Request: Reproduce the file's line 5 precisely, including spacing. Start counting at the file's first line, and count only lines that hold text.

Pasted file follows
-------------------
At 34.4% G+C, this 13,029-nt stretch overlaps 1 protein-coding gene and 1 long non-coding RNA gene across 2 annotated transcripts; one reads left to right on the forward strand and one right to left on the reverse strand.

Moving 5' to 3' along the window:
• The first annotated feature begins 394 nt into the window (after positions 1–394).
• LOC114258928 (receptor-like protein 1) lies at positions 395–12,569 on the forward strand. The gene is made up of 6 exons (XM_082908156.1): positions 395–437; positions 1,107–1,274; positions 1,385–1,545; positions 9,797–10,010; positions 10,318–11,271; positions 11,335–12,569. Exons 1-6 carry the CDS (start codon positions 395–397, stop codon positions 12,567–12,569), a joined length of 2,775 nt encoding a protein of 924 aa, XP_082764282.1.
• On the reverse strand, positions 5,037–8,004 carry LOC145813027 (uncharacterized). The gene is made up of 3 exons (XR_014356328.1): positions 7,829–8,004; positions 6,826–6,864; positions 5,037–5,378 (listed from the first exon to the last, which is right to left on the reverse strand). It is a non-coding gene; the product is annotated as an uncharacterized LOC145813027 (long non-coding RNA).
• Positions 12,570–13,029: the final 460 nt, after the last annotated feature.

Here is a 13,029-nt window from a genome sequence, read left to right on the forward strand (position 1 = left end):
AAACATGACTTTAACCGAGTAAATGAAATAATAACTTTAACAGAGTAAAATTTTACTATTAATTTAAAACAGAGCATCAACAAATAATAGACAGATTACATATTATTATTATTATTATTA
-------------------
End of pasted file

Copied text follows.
• On the reverse strand, positions 5,037–8,004 carry LOC145813027 (uncharacterized). The gene is made up of 3 exons (XR_014356328.1): positions 7,829–8,004; positions 6,826–6,864; positions 5,037–5,378 (listed from the first exon to the last, which is right to left on the reverse strand). It is a non-coding gene; the product is annotated as an uncharacterized LOC145813027 (long non-coding RNA).